What we can learn from dystopian literature

Shae Slaughter

In the past several years, there has been an uptick in dystopian literature. Books and movies like “The Hunger Games” and “Divergent” seem to be all the rage. Still, these series aren’t the first to describe a world of “what ifs.” Great authors like Octavia Butler have also made it a point to use literature as a way to warn the masses of possible future scenarios that will happen if we don’t change our ways. Of course, these books are fiction, but they aren’t always too far off from reality. So, why aren’t we learning from them?

One of Butler’s books, “Parable of the Sower,” was released in 1993 around the time that many of us millennials were born. The novel takes place in the years 2024-27, which is no longer too far in the future. The frightening comparison between “Parable of the Sower” and today’s world is the problems they’re facing. Much like our world, the setting of the novel is essentially destroyed by environmental disaster, selfish people and corporate greed. 

Their world, and by some connections our world, is on a downward spiral. In the story, crime is at an all-time high, government is ineffective and the basic necessities of life are completely unattainable. Sounds vaguely familiar, doesn’t it? 

Of course, our world is far from being destroyed, but that doesn’t mean we haven’t adopted habits that are pushing us in that direction. We already know about global warming, poverty and governmental instability, but what else is to come? The book shows a correlation to our world, but not necessarily causation. That’s something for us to figure out.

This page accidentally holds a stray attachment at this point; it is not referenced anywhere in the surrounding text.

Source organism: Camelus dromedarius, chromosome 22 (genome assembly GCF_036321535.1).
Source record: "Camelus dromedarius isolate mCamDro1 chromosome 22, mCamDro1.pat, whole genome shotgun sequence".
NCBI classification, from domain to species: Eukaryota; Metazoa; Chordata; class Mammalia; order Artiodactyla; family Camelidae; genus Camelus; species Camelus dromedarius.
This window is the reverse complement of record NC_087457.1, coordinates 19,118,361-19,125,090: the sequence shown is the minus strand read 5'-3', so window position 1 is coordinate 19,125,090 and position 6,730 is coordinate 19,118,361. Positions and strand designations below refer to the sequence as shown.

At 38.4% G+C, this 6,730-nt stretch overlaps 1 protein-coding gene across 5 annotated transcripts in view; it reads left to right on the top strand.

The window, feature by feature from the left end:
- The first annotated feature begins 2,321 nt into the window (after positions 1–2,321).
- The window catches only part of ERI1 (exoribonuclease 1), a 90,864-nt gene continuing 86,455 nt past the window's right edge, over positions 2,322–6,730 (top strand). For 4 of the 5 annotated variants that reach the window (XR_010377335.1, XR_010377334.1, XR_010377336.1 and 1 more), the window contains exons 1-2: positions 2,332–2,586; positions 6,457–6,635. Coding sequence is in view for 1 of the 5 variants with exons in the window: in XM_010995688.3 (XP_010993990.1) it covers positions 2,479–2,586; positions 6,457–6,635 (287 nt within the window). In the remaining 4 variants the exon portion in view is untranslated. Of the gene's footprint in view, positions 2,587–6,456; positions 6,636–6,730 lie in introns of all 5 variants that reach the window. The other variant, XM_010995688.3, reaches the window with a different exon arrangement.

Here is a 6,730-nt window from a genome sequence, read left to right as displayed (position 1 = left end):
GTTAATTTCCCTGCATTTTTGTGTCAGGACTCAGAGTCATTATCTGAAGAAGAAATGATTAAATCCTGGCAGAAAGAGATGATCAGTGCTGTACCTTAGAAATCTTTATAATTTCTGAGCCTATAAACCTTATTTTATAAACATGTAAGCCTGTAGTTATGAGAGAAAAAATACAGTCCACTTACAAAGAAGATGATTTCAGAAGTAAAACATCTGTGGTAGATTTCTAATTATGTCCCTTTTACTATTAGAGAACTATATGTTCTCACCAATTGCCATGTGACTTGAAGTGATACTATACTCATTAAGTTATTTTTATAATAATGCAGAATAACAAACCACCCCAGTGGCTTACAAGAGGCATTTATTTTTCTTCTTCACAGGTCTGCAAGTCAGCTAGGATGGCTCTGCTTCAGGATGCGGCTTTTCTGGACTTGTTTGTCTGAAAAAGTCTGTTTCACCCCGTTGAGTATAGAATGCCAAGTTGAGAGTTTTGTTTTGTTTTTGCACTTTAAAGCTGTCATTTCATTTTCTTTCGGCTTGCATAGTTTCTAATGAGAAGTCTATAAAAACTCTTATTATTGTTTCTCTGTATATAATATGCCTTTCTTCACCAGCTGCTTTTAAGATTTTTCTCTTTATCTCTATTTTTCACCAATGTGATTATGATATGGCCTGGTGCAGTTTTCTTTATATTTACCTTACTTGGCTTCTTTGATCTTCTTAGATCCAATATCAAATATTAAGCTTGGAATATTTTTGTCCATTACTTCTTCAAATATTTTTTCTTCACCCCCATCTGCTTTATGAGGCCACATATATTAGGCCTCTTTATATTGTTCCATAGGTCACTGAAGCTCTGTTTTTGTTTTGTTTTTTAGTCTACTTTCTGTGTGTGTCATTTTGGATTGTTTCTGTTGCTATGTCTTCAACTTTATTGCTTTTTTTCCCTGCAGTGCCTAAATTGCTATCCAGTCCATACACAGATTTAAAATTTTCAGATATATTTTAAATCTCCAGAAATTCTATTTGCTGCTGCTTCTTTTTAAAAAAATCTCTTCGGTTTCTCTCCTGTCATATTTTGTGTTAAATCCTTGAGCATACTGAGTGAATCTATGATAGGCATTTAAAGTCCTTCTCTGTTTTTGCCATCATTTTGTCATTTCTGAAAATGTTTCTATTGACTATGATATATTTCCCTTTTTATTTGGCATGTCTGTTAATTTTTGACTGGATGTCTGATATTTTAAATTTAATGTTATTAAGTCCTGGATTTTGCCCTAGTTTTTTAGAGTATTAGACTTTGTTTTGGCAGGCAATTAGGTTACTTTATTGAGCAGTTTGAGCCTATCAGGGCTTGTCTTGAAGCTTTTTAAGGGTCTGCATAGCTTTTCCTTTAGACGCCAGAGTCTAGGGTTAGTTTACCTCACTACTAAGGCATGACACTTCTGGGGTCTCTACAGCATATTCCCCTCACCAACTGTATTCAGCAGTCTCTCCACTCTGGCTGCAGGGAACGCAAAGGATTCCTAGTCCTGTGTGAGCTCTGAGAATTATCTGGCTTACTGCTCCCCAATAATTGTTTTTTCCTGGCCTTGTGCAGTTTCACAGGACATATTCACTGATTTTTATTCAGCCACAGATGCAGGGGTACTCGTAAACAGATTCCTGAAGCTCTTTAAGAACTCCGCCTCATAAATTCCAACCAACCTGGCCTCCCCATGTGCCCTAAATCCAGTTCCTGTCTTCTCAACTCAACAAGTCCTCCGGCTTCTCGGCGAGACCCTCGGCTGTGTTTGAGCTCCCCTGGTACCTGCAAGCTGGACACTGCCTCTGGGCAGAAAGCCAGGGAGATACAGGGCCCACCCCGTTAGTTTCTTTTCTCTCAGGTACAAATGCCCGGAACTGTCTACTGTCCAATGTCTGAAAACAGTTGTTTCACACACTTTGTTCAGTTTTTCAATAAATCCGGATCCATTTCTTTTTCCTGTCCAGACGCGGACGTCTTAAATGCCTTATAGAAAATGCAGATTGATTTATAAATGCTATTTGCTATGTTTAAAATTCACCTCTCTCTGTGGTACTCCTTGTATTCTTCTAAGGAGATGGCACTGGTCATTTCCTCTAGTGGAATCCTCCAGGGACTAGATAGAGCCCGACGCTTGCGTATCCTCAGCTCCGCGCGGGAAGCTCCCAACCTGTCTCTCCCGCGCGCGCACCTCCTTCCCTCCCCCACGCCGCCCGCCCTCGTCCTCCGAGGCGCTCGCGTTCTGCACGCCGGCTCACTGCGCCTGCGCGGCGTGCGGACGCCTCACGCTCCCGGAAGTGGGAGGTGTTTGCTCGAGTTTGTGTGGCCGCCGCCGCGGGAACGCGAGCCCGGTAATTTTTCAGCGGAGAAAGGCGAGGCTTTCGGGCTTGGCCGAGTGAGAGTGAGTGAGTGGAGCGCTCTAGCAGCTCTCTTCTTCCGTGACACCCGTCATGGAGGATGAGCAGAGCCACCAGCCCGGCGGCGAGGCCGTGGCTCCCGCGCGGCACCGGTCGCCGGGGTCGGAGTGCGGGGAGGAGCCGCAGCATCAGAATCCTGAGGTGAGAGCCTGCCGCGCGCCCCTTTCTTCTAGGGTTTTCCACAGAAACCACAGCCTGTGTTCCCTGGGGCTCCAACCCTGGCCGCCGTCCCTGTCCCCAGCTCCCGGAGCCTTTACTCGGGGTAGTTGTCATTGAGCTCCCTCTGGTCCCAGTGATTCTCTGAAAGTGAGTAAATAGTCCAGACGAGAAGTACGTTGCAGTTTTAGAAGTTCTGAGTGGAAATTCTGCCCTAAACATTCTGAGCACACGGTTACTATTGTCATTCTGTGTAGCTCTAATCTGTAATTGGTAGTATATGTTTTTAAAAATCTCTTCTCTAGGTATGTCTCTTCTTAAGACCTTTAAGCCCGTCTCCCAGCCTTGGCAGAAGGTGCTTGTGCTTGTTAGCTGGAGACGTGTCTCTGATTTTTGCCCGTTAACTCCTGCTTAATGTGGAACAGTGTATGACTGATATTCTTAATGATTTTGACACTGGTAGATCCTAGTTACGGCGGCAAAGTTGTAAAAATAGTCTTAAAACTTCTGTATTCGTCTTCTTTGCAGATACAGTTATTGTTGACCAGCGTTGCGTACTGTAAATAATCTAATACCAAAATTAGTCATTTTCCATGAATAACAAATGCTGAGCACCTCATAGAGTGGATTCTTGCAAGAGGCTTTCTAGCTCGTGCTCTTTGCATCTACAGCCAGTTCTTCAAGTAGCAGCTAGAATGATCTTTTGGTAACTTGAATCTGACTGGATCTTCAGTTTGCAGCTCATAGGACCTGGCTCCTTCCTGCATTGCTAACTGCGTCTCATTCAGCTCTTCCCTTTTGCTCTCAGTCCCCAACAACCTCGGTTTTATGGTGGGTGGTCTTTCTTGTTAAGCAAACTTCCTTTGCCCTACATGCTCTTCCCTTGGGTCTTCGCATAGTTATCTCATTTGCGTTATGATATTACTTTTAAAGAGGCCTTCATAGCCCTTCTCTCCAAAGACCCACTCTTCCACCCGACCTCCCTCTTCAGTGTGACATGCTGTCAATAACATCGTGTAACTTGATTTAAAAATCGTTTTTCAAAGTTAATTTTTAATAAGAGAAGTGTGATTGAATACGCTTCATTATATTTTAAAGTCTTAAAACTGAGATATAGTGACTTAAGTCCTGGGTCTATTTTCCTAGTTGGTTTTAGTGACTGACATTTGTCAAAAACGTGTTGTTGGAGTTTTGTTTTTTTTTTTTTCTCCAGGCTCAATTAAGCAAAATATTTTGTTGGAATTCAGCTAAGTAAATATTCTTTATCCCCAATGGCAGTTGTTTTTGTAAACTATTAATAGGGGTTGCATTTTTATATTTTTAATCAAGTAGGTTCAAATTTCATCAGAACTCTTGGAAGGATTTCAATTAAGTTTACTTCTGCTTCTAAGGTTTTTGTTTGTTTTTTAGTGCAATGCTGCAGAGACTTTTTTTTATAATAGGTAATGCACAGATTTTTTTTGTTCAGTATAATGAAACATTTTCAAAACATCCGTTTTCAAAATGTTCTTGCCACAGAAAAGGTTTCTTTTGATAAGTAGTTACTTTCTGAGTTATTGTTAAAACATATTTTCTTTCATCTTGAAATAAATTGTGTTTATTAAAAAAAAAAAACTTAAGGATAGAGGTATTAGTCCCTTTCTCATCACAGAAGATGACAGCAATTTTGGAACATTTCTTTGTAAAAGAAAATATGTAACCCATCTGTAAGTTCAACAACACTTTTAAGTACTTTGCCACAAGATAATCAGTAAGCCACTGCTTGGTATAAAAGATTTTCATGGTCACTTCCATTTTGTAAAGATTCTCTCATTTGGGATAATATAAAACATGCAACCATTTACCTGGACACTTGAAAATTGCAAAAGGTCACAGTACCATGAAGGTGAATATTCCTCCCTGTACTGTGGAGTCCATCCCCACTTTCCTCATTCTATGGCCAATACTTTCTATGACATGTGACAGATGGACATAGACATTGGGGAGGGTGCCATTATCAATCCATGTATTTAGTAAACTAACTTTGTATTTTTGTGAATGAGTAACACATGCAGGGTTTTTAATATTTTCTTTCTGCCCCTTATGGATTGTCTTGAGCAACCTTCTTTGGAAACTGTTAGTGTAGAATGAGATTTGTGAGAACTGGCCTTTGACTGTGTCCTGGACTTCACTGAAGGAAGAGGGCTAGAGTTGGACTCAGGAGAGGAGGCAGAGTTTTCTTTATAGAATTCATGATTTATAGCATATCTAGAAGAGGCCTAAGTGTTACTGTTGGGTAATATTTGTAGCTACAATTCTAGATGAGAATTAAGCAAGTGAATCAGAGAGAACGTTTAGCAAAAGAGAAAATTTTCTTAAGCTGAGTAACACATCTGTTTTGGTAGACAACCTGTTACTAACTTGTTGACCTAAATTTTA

As a population, we seem to have a fascination with dystopias, but there is always the possibility that our world will become the same way. Most of the literature that describes these fictional societies pushes the envelope past being feasible in our minds, but Butler doesn’t do that. Instead, she gives us a realistic scenario of the world we live in today being pushed past its breaking point by people who are apathetic, greedy and careless.

Take a moment and think about the mistakes we’re making as a nation and as a planet. As we continue to progress, we need to acknowledge that our environment will not continue to bear the weight of deforestation and pollution. Our citizens will not continue to accept mistreatment and suffering. Our government will not be appreciated and effective if we don’t utilize it the right way. 

The world that Butler describes is only six years away from being reality. Maybe as of now that fact is only figurative, but in the blink of an eye it could become quite literal. It will be easier to address the possibility of that kind of future now before it happens than it will be six years down the line. So next time you’re looking for a good read, pick up “Parable of the Sower” and think about how we can learn from Butler before it’s too late.